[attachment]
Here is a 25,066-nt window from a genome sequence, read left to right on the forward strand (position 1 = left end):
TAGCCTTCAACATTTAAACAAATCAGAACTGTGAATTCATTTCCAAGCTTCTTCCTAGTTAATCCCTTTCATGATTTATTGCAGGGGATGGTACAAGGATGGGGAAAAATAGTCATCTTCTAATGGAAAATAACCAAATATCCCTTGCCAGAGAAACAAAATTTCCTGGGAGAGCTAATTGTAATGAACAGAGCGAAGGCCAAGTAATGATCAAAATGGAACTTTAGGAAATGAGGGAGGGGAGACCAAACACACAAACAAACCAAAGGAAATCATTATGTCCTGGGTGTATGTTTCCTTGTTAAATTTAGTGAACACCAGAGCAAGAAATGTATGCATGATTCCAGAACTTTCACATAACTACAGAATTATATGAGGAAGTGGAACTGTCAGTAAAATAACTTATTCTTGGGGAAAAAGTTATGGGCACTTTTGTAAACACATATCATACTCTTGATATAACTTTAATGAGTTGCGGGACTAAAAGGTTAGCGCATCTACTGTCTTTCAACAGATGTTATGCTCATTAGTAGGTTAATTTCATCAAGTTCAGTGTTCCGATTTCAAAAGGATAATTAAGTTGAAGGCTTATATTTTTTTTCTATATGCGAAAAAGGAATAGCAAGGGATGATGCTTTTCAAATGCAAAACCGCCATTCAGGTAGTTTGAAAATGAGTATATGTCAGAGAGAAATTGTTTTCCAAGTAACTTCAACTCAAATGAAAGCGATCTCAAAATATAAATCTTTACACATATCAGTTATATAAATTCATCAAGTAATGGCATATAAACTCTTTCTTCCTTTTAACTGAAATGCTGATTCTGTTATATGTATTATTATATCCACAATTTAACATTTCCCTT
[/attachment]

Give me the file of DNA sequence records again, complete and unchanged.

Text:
Here is a 25,066-nt window from a genome sequence, read left to right on the forward strand (position 1 = left end):
TAGCCTTCAACATTTAAACAAATCAGAACTGTGAATTCATTTCCAAGCTTCTTCCTAGTTAATCCCTTTCATGATTTATTGCAGGGGATGGTACAAGGATGGGGAAAAATAGTCATCTTCTAATGGAAAATAACCAAATATCCCTTGCCAGAGAAACAAAATTTCCTGGGAGAGCTAATTGTAATGAACAGAGCGAAGGCCAAGTAATGATCAAAATGGAACTTTAGGAAATGAGGGAGGGGAGACCAAACACACAAACAAACCAAAGGAAATCATTATGTCCTGGGTGTATGTTTCCTTGTTAAATTTAGTGAACACCAGAGCAAGAAATGTATGCATGATTCCAGAACTTTCACATAACTACAGAATTATATGAGGAAGTGGAACTGTCAGTAAAATAACTTATTCTTGGGGAAAAAGTTATGGGCACTTTTGTAAACACATATCATACTCTTGATATAACTTTAATGAGTTGCGGGACTAAAAGGTTAGCGCATCTACTGTCTTTCAACAGATGTTATGCTCATTAGTAGGTTAATTTCATCAAGTTCAGTGTTCCGATTTCAAAAGGATAATTAAGTTGAAGGCTTATATTTTTTTTCTATATGCGAAAAAGGAATAGCAAGGGATGATGCTTTTCAAATGCAAAACCGCCATTCAGGTAGTTTGAAAATGAGTATATGTCAGAGAGAAATTGTTTTCCAAGTAACTTCAACTCAAATGAAAGCGATCTCAAAATATAAATCTTTACACATATCAGTTATATAAATTCATCAAGTAATGGCATATAAACTCTTTCTTCCTTTTAACTGAAATGCTGATTCTGTTATATGTATTATTATATCCACAATTTAACATTTCCCTT